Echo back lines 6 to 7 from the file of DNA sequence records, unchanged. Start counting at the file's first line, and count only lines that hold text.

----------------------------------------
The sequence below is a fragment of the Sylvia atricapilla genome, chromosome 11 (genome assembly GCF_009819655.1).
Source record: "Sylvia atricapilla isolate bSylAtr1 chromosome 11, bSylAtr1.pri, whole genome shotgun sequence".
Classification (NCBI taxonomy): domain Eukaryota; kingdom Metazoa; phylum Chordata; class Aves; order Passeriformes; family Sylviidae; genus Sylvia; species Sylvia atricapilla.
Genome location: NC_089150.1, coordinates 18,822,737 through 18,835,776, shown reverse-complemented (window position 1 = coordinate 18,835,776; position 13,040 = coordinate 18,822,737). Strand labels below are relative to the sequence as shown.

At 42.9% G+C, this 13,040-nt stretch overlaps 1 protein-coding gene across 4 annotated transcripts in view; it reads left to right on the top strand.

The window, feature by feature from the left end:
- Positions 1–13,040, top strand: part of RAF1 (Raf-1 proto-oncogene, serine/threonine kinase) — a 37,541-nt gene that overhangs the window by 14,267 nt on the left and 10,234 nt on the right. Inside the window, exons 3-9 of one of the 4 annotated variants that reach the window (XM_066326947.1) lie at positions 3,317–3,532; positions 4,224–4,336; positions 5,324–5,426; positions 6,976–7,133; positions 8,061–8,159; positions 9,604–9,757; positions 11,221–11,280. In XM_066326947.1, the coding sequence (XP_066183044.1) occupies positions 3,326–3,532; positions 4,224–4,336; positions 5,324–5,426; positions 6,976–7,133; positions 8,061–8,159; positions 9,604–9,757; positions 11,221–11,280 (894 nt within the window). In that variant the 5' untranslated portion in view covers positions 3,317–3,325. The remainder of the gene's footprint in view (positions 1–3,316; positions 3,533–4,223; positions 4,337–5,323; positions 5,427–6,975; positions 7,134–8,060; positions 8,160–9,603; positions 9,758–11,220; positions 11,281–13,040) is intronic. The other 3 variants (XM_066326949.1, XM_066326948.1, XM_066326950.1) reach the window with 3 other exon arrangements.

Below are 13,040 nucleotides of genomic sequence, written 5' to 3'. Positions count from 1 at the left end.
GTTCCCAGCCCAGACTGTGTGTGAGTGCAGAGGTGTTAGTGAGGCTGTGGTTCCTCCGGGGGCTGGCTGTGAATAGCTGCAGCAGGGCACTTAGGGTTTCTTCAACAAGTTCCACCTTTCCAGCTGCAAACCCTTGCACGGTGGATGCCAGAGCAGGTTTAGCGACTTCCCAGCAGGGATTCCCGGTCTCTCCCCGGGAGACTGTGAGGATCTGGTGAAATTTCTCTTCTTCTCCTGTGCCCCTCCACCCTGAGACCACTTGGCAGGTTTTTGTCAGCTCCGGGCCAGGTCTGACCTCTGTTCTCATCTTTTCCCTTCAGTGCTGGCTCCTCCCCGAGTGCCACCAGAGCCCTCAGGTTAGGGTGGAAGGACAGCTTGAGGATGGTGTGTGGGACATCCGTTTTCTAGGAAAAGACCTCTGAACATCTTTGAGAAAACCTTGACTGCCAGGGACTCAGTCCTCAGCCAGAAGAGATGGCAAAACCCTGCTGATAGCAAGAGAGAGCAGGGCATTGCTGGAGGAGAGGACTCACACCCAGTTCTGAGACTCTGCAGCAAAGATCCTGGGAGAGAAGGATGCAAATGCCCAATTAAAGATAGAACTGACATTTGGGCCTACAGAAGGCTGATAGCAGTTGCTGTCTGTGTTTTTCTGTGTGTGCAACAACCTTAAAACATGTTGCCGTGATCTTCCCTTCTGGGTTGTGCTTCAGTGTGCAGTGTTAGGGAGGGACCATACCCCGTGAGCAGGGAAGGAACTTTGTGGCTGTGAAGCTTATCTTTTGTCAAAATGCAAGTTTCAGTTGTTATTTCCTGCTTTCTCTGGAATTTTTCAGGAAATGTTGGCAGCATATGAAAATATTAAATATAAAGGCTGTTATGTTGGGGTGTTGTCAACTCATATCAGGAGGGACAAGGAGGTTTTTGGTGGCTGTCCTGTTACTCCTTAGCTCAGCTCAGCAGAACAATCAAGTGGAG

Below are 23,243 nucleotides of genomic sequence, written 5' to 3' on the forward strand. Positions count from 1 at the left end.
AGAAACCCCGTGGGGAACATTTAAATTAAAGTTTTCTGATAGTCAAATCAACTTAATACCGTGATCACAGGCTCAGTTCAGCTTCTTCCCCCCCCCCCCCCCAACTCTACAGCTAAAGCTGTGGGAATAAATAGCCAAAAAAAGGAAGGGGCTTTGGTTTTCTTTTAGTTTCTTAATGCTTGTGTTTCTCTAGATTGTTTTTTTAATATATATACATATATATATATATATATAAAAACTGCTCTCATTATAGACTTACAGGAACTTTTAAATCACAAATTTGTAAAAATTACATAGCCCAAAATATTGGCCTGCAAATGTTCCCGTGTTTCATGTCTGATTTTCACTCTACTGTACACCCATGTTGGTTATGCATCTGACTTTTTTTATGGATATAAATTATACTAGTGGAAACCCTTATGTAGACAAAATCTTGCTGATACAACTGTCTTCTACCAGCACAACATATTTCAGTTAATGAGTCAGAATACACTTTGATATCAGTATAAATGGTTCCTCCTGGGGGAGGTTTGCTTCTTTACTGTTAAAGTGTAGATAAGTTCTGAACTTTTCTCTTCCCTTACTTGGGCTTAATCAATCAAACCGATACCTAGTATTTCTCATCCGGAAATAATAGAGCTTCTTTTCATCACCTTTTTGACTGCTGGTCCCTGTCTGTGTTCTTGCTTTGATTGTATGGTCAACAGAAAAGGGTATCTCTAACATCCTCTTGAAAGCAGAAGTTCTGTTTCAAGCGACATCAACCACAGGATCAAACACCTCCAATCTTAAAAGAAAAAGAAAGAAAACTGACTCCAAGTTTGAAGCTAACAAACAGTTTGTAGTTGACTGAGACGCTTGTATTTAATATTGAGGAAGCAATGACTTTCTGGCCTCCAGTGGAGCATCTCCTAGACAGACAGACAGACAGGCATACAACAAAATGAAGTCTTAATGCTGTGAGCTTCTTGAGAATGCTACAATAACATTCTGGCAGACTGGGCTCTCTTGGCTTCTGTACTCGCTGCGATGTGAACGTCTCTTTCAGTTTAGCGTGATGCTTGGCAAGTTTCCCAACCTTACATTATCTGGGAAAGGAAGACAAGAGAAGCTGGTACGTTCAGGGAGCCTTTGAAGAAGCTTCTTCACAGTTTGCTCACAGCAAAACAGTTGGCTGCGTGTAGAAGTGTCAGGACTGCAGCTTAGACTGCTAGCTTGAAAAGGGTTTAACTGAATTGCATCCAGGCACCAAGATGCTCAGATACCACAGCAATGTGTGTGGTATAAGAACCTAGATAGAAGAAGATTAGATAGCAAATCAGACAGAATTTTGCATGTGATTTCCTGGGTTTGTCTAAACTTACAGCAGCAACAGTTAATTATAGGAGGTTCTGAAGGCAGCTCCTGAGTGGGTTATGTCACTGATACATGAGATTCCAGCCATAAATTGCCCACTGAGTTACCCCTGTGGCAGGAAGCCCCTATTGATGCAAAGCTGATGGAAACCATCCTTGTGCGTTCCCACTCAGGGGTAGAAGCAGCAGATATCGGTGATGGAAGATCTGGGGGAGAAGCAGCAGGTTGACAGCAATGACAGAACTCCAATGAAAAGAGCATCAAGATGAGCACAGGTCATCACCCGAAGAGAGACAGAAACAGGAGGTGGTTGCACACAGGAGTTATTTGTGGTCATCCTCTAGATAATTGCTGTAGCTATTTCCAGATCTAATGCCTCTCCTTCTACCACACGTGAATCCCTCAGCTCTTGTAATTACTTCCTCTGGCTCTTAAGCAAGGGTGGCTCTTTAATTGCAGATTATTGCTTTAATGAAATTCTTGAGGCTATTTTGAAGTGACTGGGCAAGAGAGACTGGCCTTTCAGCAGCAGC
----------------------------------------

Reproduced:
The window, feature by feature from the left end:
- Positions 1–13,040, top strand: part of RAF1 (Raf-1 proto-oncogene, serine/threonine kinase) — a 37,541-nt gene that overhangs the window by 14,267 nt on the left and 10,234 nt on the right. Inside the window, exons 3-9 of one of the 4 annotated variants that reach the window (XM_066326947.1) lie at positions 3,317–3,532; positions 4,224–4,336; positions 5,324–5,426; positions 6,976–7,133; positions 8,061–8,159; positions 9,604–9,757; positions 11,221–11,280. In XM_066326947.1, the coding sequence (XP_066183044.1) occupies positions 3,326–3,532; positions 4,224–4,336; positions 5,324–5,426; positions 6,976–7,133; positions 8,061–8,159; positions 9,604–9,757; positions 11,221–11,280 (894 nt within the window). In that variant the 5' untranslated portion in view covers positions 3,317–3,325. The remainder of the gene's footprint in view (positions 1–3,316; positions 3,533–4,223; positions 4,337–5,323; positions 5,427–6,975; positions 7,134–8,060; positions 8,160–9,603; positions 9,758–11,220; positions 11,281–13,040) is intronic. The other 3 variants (XM_066326949.1, XM_066326948.1, XM_066326950.1) reach the window with 3 other exon arrangements.